Specifying a Commercial Product for the Long Haul
Without a life cycle maintenance analysis, how do you know if the product you specify makes for a smart investment?
An investment takes into account the long-term implications of using the product: how it performs over time and how much ongoing maintenance it will require for the product to function as designed. This applies not just for boardwalks- but for splash pads, benches, railings, playground equipment, etc. When these products are specified for commercial park or trail projects, designers who perform the research and analyze the life cycle costs are creating a value for their clients. An important reason PermaTrak is selected and specified is due to designers using a life cycle maintenance cost analysis when comparing PermaTrak to timber or composite decking. For a wooden backyard deck or 10' swale crossing, maintenance costs may just mean a couple of hours Saturday morning powerwashing or re-staining each year (hundreds of dollars, not thousands). But on a commercial boardwalk or pedestrian bridge, having at least a rough "guesstimate" for life cycle maintenance costs is especially important. Due to the large amount of square footage and the heavy usage of the trail or boardwalk system, these maintenance costs can easily escalate into tens of thousands of dollars annually.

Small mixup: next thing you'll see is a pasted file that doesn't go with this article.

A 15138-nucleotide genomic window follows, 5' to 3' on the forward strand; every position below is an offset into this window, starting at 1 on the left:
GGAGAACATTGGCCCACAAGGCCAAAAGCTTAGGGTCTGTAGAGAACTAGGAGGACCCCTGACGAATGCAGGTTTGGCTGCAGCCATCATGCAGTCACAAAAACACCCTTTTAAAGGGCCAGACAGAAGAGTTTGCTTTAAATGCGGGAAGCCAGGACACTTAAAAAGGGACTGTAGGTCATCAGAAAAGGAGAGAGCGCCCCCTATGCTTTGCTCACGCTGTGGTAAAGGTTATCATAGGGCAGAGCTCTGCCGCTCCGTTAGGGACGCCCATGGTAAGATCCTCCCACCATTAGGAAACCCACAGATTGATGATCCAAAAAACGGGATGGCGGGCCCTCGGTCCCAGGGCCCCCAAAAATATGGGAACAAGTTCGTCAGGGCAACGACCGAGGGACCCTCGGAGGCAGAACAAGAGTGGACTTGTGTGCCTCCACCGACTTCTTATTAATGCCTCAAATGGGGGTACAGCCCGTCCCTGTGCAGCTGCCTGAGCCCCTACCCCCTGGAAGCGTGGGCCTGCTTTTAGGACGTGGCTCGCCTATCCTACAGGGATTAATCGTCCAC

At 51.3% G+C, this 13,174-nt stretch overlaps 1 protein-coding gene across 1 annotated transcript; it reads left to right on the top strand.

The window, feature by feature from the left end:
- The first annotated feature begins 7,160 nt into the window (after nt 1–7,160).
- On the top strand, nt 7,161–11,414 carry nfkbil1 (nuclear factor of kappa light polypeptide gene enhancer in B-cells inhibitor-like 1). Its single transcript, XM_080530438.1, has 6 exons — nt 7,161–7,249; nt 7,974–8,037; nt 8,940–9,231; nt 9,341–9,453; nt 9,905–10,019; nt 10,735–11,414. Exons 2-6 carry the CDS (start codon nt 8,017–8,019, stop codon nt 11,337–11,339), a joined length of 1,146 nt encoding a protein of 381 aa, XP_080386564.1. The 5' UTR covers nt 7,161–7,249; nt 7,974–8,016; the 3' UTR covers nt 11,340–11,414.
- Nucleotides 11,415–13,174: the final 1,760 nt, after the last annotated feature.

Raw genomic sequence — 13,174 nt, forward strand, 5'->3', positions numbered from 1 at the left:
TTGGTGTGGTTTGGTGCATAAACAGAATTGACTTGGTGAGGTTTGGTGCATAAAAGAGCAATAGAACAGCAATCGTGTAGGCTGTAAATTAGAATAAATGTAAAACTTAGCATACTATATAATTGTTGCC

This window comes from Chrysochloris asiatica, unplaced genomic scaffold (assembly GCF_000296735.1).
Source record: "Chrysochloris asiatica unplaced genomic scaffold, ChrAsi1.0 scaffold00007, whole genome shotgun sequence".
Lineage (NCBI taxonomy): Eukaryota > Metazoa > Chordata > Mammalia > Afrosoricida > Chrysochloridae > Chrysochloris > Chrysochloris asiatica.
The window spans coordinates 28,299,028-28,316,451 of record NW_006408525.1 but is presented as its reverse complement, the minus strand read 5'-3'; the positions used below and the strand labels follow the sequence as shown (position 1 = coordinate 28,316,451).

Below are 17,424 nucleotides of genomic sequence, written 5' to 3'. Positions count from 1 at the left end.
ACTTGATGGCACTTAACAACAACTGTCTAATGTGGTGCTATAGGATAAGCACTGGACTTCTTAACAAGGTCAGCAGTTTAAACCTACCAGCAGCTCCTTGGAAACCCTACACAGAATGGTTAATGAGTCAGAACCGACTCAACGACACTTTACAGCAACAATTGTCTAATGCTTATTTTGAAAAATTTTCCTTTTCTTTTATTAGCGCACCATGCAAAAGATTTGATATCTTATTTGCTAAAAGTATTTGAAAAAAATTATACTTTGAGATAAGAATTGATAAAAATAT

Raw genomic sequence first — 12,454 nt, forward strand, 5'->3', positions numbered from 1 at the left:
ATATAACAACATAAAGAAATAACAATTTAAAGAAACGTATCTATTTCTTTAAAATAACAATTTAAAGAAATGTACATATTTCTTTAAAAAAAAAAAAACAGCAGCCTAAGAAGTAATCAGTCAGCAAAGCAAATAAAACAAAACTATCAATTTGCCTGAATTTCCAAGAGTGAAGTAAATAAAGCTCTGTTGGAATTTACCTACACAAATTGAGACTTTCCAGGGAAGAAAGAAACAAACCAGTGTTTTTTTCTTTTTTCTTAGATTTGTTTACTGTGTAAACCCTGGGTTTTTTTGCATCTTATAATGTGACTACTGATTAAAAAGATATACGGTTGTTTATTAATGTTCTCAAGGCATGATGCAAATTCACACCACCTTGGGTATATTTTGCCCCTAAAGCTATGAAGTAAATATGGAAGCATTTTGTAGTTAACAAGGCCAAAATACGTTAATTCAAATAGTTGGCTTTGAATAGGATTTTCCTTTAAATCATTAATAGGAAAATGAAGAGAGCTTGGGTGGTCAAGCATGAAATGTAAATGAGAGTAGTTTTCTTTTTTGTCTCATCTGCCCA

Boardwalk Maintenance Case Study - Texas
Below is a recent analysis performed by TBG Partners, headquartered in Dallas, TX. Several TBG landscape architects pulled this information together to share a "guesstimate" for life cycle maintenance costs with their client. This firm has previously worked with PermaTrak on a project in Prosper, TX - Windsong Ranch (see photos here). TBG Partners has specified PermaTrak's concrete boardwalk system on (2) additional crossings in the Dallas region.
The life cycle cost analysis shows PermaTrak's installed cost for this project at approximately $75 per square foot, compared to $55 for an all wood boardwalk or a timber substructure with composite decking. Initially, PermaTrak is often (but not always) more expensive than wood or composite decking boardwalk systems. TBG assumed several PermaTrak treads would need to be replaced due to unforeseen circumstances over a 60-year period. For the wood/composite decking option, TBG's landscape architects took into account common maintenance issues with wood and composite decking such as decay, rotting/warping boards and nails popping up. They also included 1.5 replacements for the entire structure (replaced every 40 years).
We hope this kind of information is taken into account for your next commercial boardwalk or trail project. Let us know if we can help!